Because the truth is that our problem isn’t a lack of resources. The Greater Grand Rapids Area Coalition to End Homelessness, for example, manages the HMIS database (the one required of communities receiving CoC funding from HUD), to which 60 homelessness organizations currently contribute data. The Heartside Neighborhood Collaboration Project, comprised of over 20 Heartside churches, ministries and organizations, works to be “a catalyst for collaboration” in the downtown neighborhoods. Organizations like the Inner City Christian Federation, Family Promise of Grand Rapids, Dwelling Place, Community Rebuilders, Well House and many others are providing housing and housing development for homeless across the county. Our charitable community is currently donating over $14 million3 each year to organizations dedicated to helping the homeless.

We have resources. We need to connect the dots between them.

As I’ve learned more about the proof of concept behind housing first, I’ve come to understand that the communities that have gained traction in ending homelessness have found it through collaboration between private, public and religious organizations. Why? A successful homelessness “continuum of care” by nature requires a very diverse spectrum of services, from housing development to social work and mental healthcare. In Utah, a religious and private web of collaboration has helped the state reduce its homeless population by 72 percent since 2009.

I’ve come to understand that in order make a serious reduction in the number of individuals and families who experience homelessness in our community, we need to have an honest conversation that includes many voices, much listening, and much collaboration.

So how do we start the conversation?

Like any project, I believe it has to start with learning. With understanding the needs and goals of all the stakeholders involved, and how those needs motivate them. Then we need to learn more about the tools we have available to achieve those goals.

We need to learn about the data and philosophy behind different models for managing homelessness, and which methodologies work best. About the real cost of our current system, and how that revenue is being used. About the pressure which ministries face from their donors to focus on specific services - and the heartfelt motivation behind those donations.

Since June of this year, over 70 of San Francisco’s media publications are collaborating to better understand the problem - and potential solutions - of homelessness in the city. The blitz has produced a massive body of work, and has prompted similar coverage in over a dozen other cities.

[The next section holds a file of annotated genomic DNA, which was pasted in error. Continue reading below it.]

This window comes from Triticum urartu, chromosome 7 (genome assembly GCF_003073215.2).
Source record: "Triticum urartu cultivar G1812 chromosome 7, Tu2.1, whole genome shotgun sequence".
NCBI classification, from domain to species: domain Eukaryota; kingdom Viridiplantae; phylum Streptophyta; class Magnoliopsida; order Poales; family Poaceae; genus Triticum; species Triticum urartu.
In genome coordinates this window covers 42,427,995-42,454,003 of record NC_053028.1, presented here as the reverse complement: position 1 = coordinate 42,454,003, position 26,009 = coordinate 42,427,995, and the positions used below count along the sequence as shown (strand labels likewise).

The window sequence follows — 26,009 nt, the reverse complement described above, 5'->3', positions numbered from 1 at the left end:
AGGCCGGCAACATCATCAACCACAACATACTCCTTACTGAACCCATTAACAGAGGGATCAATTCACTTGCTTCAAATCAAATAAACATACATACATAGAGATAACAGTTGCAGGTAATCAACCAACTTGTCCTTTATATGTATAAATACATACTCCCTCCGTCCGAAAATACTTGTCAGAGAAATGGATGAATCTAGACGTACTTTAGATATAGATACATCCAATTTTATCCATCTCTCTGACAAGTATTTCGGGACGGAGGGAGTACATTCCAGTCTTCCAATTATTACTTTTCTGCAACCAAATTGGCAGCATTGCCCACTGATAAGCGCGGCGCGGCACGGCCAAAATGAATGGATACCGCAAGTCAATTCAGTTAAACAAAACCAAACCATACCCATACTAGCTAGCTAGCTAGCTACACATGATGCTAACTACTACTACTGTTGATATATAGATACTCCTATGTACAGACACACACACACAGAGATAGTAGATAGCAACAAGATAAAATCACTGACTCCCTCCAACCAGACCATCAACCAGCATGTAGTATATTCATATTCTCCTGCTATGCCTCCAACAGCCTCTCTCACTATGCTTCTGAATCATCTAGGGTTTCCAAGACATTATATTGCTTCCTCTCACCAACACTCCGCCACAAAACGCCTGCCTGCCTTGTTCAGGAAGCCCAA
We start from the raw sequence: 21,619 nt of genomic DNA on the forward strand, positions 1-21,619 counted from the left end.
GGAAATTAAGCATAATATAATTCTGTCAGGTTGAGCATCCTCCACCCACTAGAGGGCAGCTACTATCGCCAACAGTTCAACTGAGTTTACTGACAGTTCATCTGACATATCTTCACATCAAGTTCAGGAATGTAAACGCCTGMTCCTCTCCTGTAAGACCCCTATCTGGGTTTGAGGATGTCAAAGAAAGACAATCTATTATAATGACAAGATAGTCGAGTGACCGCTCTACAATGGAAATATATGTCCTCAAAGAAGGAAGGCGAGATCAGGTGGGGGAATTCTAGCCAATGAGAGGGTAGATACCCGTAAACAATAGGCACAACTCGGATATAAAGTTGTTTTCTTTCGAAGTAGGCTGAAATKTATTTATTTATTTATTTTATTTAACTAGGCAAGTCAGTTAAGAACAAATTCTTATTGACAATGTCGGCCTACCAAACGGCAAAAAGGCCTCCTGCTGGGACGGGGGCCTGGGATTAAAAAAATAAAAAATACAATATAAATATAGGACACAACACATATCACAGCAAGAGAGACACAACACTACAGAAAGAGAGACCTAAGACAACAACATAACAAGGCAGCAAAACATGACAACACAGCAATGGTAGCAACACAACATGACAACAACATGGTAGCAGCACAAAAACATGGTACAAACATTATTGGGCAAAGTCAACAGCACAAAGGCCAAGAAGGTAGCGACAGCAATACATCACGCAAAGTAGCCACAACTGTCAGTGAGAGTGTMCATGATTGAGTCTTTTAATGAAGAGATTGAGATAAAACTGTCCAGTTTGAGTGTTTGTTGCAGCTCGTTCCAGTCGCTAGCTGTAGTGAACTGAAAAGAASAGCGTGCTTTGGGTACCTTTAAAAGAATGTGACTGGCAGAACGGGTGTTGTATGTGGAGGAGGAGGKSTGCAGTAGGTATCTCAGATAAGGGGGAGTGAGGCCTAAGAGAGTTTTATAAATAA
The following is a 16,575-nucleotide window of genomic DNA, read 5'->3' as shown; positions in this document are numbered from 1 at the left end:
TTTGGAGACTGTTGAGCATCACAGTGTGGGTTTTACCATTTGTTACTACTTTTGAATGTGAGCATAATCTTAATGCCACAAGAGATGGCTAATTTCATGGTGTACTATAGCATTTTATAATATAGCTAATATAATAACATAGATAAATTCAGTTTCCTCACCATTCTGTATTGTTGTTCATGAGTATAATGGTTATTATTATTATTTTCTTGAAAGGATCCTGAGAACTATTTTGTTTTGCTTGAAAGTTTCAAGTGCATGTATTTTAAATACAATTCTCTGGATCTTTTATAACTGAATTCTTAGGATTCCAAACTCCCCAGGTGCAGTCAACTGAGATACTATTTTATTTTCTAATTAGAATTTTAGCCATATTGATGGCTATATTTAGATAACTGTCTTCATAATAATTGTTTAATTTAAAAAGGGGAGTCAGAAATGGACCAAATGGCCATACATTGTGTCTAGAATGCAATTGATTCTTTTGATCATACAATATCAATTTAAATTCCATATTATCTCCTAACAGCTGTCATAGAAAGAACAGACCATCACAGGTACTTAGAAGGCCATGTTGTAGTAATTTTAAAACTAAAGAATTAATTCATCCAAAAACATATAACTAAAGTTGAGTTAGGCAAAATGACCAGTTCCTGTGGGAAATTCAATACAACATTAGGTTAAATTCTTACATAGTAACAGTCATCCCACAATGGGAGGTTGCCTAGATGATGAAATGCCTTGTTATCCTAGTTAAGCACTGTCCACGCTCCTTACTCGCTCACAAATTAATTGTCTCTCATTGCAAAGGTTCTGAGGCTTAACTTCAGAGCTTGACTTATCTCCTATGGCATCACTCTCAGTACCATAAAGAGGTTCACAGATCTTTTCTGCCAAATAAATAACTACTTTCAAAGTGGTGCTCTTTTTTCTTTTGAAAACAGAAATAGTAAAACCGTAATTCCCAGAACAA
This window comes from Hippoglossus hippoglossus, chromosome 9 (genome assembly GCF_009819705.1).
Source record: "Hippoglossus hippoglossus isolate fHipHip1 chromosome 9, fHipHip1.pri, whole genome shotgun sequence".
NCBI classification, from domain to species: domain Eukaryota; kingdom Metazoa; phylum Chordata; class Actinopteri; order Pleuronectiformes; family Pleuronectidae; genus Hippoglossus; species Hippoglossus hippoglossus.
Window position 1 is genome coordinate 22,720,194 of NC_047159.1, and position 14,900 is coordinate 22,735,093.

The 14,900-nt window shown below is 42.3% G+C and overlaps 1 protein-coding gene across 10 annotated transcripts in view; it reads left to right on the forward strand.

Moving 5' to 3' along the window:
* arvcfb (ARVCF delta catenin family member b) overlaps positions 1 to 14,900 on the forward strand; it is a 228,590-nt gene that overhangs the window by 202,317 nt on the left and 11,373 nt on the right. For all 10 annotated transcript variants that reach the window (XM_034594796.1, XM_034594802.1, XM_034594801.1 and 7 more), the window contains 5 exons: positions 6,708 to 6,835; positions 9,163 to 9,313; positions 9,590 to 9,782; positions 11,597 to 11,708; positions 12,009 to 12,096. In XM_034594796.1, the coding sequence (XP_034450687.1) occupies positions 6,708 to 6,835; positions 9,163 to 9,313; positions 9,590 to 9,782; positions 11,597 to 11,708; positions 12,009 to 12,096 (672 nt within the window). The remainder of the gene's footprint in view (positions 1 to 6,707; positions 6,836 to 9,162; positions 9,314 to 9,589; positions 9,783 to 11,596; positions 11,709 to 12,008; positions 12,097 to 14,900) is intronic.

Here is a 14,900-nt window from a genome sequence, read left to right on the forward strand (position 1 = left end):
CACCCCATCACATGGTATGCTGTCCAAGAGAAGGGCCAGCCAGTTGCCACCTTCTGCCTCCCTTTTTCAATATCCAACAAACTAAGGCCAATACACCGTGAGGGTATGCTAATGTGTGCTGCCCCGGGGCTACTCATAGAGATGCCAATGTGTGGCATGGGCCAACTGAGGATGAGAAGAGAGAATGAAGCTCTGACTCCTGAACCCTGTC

I don’t see why we can’t do the same - or better.

Here in Grand Rapids, we’re a city known for our creativity and entrepreneurship. We’re doers, and problem solvers. We’re “design thinkers." Homelessness is a problem that can be solved - if we do it together.

So come on, Grand Rapids. What’ve you got?



  1. Based on most recent 990 reports of Mel Trotter, Degage, Guiding Light, Heartside Ministry, Family Promise of GR, Well House, ICCF, Dwelling Place, Community Rebuilders, 3:11 Youth Housing, accessed from ↩︎

  2. A recent study funded by the Frey Foundation examining the impact that local affordable housing nonprofit Well House has had on its tenants found that permanently housing tenants who had historically been denied housing saved an average of $2,429 each year in hospitalization and jail or prison time. According to the National Alliance to End Homelessness, the annual cost of hospitalization and medical treatment for people experiencing homelessness ranges between $2,000 to $14,740 per person. The US Interagency Council on Homelessness confirms that “Without connections to the right types of care, people who are experiencing chronic homelessness cycle in and out of hospital emergency departments and inpatient beds, detox programs, jails, prisons, and psychiatric institutions—all at high public expense. Some studies have found that leaving a person to remain chronically homeless costs taxpayers as much as $30,000 to $50,000 per year.” ↩︎

  3. Same as 1. ↩︎



Marjorie Steele was Creative Director for urban development firm 616 Lofts and Development from 2012-2014, has worked downtown since 2010, and is currently consulting and grant writing for local Grand Rapids businesses and nonprofits.